There is a reason why your online activity is called a digital tattoo—it stays with you for life! Every single thing you post, like, share and comment online is digitally tattooed. People often spend weeks, months or years considering what to tattoo onto their skin, but we so often post online without consideration. The internet awesome—it can offer fun, entertaining, educational and social services at the click of a button. But it’s important that we remember it can also be a scary place.
Be aware of some of the scary stuff that can take place online. One of the biggest issues facing young people online today is Cyberbullying. It’s happening everyday and it’s terrible. Once you send something out online it is out forever—so let’s try to send nothing but kindness instead.
Cyberbullying is beyond mean and it can follow you for life. Although it can take many forms, some of the most common forms of Cyberbullying are:
- Writing blogs/posts that ridicule or insult someone else
- Sending mean or threatening messages
- Sharing gossip or secrets about someone online
- Sharing someone’s personal photos without their permission
- Hacking into someone’s email or social media account to post hurtful material
- Excluding someone from online networks
When I was in school, cyberbullying didn’t exist so this is all new to me. But I remember bullies at school doing the same sort of activities, just in person or through notes. Being bullied hurts and it’s never okay. If you are being bullied online or in person, please talk to an adult you trust or to your friends.
Peer pressure is tough and sometimes we get pressured into acting in ways we wouldn’t normally act. When I was 12, I was peer-pressured into stealing and sharing my friends personal diary. Twelve years later, it is still the worst thing I have ever done and I still feel terrible for hurting my friend.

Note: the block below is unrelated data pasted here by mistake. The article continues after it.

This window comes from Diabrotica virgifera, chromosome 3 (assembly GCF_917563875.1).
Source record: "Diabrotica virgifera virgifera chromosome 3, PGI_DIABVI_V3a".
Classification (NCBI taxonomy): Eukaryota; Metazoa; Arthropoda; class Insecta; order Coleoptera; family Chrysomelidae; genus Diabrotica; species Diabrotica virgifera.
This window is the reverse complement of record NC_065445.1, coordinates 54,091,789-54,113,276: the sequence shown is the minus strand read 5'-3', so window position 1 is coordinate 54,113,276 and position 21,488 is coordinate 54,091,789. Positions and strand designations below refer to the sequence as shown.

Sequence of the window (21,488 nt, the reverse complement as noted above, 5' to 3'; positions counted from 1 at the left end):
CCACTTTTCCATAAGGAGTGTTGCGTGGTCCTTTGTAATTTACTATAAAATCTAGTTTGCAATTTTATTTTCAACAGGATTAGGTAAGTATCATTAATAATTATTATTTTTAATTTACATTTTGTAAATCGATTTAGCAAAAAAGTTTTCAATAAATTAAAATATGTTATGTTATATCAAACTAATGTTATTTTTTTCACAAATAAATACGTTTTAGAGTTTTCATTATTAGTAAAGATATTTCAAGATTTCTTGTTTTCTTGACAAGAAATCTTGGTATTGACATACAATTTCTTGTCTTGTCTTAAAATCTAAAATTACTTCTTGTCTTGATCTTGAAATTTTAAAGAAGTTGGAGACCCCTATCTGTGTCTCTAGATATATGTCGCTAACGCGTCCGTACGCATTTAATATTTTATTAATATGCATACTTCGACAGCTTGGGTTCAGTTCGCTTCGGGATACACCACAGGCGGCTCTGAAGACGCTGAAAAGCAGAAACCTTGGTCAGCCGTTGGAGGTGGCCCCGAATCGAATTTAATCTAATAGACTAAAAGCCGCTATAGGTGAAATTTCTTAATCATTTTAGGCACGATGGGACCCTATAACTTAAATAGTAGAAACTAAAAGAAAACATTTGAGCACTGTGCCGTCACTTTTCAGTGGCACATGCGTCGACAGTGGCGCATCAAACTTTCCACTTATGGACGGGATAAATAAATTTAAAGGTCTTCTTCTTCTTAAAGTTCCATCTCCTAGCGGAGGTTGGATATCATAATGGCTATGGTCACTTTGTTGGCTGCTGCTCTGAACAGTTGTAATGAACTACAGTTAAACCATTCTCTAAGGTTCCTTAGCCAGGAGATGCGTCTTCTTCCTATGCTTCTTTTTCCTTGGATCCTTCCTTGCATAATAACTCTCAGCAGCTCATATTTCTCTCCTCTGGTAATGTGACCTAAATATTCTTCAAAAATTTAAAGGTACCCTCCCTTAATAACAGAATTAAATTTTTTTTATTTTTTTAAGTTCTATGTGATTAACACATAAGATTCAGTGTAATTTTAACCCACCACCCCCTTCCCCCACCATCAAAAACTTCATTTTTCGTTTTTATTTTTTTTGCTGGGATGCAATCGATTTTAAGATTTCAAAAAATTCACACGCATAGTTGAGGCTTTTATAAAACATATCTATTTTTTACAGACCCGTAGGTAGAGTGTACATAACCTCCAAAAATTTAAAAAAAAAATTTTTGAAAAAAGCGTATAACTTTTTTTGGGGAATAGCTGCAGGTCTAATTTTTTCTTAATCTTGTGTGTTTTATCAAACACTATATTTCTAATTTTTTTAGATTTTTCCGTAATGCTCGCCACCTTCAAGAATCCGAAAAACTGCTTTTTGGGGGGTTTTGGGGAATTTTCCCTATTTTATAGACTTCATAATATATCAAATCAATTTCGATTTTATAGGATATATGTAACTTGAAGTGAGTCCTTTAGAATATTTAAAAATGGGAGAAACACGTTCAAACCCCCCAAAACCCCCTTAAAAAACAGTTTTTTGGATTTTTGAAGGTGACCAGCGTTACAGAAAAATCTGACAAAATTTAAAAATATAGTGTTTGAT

It’s important to remember that if you hurt someone online, it’s still bullying and it will cause them pain. You cannot ERASE your digital tattoo. If you engage in cyberbullying, those mean acts will forever exist online. Trust me; you wouldn’t tattoo something mean on someone’s skin so don’t tattoo it online.
Cyberbullying isn’t the only issue facing young people online. Another important issue is sending photos. I love taking a good “selfie” — who doesn’t? Sending photos between your friends is fun and usually harmless, but it’s important to remember that once you send a photo out (text, Facebook, Snapchat etc.) it’s out of your control. It’s wrong (and illegal) to send and share someone’s photos without their permission, but it still happens regularly—cue cyberbullies.
One way to protect yourself when you want to send a photo is to ask, “Would I care if everyone saw this?” If the answer is no, then you may want to reconsider sharing the photo. Until we can tackle the problems of cyberbullying, try your best to protect yourself. Always remember that everything you post online is like a digital tattoo. If you post a photo or comment online, it is out there forever and you may lose control over how it is used.
Be kind to others online; you want your digital tattoo to be representative of who you are—a kind and loving person. If you see someone else bullying online, tell an adult and offer support to the person being bullied. It’s your digital tattoo—make it beautiful.